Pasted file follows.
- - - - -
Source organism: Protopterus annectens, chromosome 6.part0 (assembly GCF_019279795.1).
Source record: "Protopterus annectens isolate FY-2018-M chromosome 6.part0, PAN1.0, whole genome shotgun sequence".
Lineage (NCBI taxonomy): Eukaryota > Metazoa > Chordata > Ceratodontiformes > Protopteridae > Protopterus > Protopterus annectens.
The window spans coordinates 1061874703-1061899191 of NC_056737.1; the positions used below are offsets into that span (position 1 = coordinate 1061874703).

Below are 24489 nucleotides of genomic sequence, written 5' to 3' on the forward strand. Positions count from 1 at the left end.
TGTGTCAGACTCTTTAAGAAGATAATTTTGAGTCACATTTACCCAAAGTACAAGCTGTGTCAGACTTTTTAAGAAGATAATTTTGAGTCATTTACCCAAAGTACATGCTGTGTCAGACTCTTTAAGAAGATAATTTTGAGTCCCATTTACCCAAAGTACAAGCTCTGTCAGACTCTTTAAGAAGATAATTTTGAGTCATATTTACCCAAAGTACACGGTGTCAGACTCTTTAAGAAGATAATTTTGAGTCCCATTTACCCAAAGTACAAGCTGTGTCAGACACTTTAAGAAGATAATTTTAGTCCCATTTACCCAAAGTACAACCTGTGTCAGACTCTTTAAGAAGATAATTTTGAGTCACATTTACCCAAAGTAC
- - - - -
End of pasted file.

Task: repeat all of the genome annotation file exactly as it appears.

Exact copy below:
Source organism: Protopterus annectens, chromosome 6.part0 (assembly GCF_019279795.1).
Source record: "Protopterus annectens isolate FY-2018-M chromosome 6.part0, PAN1.0, whole genome shotgun sequence".
Lineage (NCBI taxonomy): Eukaryota > Metazoa > Chordata > Ceratodontiformes > Protopteridae > Protopterus > Protopterus annectens.
The window spans coordinates 1061874703-1061899191 of NC_056737.1; the positions used below are offsets into that span (position 1 = coordinate 1061874703).

Below are 24489 nucleotides of genomic sequence, written 5' to 3' on the forward strand. Positions count from 1 at the left end.
TGTGTCAGACTCTTTAAGAAGATAATTTTGAGTCACATTTACCCAAAGTACAAGCTGTGTCAGACTTTTTAAGAAGATAATTTTGAGTCATTTACCCAAAGTACATGCTGTGTCAGACTCTTTAAGAAGATAATTTTGAGTCCCATTTACCCAAAGTACAAGCTCTGTCAGACTCTTTAAGAAGATAATTTTGAGTCATATTTACCCAAAGTACACGGTGTCAGACTCTTTAAGAAGATAATTTTGAGTCCCATTTACCCAAAGTACAAGCTGTGTCAGACACTTTAAGAAGATAATTTTAGTCCCATTTACCCAAAGTACAACCTGTGTCAGACTCTTTAAGAAGATAATTTTGAGTCACATTTACCCAAAGTAC